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What the Election Means for Teacher Policy

You've heard all of the back-and-forth on this blog about "teacher effectiveness," the Race to the Top, and performance-based compensation. What happens to those ideas, which have been heavily pushed by the Democratic administration, now that the House of Representatives and many state legislatures have turned Republican?

I've heard from a number of folks that there's room for bipartisan work on teacher effectiveness policies and support for performance pay. That is probably true in a theoretical sense, but there are practical issues that could definitely get in the way.

One of the Obama administration's proposals has been to make Title I grants for disadvantaged students contingent on states' establishment of systems for measuring teacher effectiveness. But the idea of even more strings attached to these funds may not fly with a Congress chock-full of supporters of less federal involvement in education.

Another problem: Funding. Almost all performance pay is currently funded through discretionary grants like the Teacher Incentive Fund, which means that supporting performance pay would mean ponying up to the table with more dollars. But the Republican "Pledge to America" seeks to basically reduce discretionary spending.

An alternative to adding cash is to try to re-purpose existing sources of funds, like the slushy $3 billion in teacher-quality funding the Education Department sends to states every year through Title II of the NCLB law. This fund is probably pretty safe, despite all the rhetoric of fiscal austerity, because every state and most districts get a cut of it. Clawing it away is, therefore, a no-win proposition for members of Congress. But refashioning the money into a more-prescriptive program isn't going to be an easy task, either, as I reported in this story.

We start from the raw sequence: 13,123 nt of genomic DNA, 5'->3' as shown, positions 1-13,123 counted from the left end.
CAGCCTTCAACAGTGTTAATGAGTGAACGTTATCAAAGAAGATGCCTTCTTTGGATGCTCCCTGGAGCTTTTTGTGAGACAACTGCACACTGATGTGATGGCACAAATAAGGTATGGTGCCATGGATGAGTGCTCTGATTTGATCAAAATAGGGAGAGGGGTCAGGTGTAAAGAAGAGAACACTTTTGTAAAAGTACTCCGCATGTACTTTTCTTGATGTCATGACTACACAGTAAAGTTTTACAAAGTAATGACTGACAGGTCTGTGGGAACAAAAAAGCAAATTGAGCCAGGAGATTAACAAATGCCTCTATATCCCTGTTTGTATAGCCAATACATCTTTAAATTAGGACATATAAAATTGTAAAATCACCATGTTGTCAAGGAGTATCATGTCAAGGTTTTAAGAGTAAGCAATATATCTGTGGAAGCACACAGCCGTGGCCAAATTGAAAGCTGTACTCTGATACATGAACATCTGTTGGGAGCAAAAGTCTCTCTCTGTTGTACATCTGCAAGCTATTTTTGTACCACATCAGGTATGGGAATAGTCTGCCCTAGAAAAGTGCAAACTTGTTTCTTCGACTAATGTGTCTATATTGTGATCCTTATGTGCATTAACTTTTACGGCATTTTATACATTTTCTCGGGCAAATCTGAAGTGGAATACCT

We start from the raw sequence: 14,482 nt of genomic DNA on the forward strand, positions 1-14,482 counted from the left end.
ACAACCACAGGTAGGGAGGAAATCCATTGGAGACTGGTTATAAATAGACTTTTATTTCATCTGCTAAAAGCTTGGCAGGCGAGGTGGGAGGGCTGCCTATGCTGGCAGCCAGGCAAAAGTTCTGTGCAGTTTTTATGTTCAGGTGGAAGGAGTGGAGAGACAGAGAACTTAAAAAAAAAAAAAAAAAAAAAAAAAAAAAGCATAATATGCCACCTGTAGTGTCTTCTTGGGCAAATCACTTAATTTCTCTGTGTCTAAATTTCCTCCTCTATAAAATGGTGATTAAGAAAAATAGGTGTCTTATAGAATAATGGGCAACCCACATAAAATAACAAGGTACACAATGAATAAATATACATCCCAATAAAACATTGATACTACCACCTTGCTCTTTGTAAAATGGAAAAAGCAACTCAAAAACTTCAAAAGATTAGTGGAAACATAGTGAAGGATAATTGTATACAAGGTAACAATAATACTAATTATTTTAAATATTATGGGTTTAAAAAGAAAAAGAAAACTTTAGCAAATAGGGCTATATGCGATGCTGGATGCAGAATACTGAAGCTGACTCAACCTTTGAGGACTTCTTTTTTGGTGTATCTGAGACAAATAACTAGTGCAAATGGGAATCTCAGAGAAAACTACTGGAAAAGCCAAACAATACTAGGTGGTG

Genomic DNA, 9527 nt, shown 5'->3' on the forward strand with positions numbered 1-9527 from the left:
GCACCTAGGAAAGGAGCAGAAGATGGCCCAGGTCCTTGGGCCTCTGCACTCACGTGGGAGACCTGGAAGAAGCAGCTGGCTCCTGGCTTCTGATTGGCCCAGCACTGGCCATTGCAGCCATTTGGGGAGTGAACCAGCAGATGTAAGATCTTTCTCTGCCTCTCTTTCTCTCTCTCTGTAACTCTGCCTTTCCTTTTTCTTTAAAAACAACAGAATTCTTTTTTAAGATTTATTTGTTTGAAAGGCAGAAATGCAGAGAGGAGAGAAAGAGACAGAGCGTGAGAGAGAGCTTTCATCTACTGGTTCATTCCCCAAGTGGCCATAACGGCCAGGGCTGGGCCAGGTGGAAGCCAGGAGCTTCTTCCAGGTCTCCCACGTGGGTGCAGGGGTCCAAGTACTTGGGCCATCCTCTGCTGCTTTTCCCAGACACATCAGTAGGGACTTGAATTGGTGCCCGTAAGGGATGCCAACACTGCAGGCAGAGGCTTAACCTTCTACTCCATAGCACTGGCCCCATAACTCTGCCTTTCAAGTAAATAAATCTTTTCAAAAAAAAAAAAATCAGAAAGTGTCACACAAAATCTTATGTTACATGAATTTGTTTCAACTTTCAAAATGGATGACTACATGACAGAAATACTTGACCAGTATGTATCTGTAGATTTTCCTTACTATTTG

As for legislative races, a couple of outcomes are particularly important. As Alyson Klein pointed out in a good blog item last week, Washington Sen. Patty Murray's victory is also one for the National Education Association. Murray, a member of the Senate education committee, has been a supporter of more funding generally speaking, and specifically for federal class-size reduction allocations. And the NEA has used her office as a conduit for affecting policy.

Ed. policy wunderkind Michael Bennet of Colorado, a Democrat favored by the unions despite their reservations about his approach to teacher policy, also won a close election battle. He's said to be one of the administration's go-to lawmakers for education. His priorities for education legislation will be important to watch.

Overall, the biggest obstacle on the table for pushing education policy along is this: The center coalition that put together the NCLB act in the first place has been decimated, and it's unclear what will fill in the vacuum. Eduwonk has a good post up noting that the abolish-ED Republicans and the abolish-NCLB Democrats are likely to be brought into line by their respective party leaders, but that's still a long way away from coming up with a bill that can actually move in the current policy climate.

Two things help grease the way for legislation to move: money and policy agreement. There doesn't seem to be a lot of either right now in Washington.

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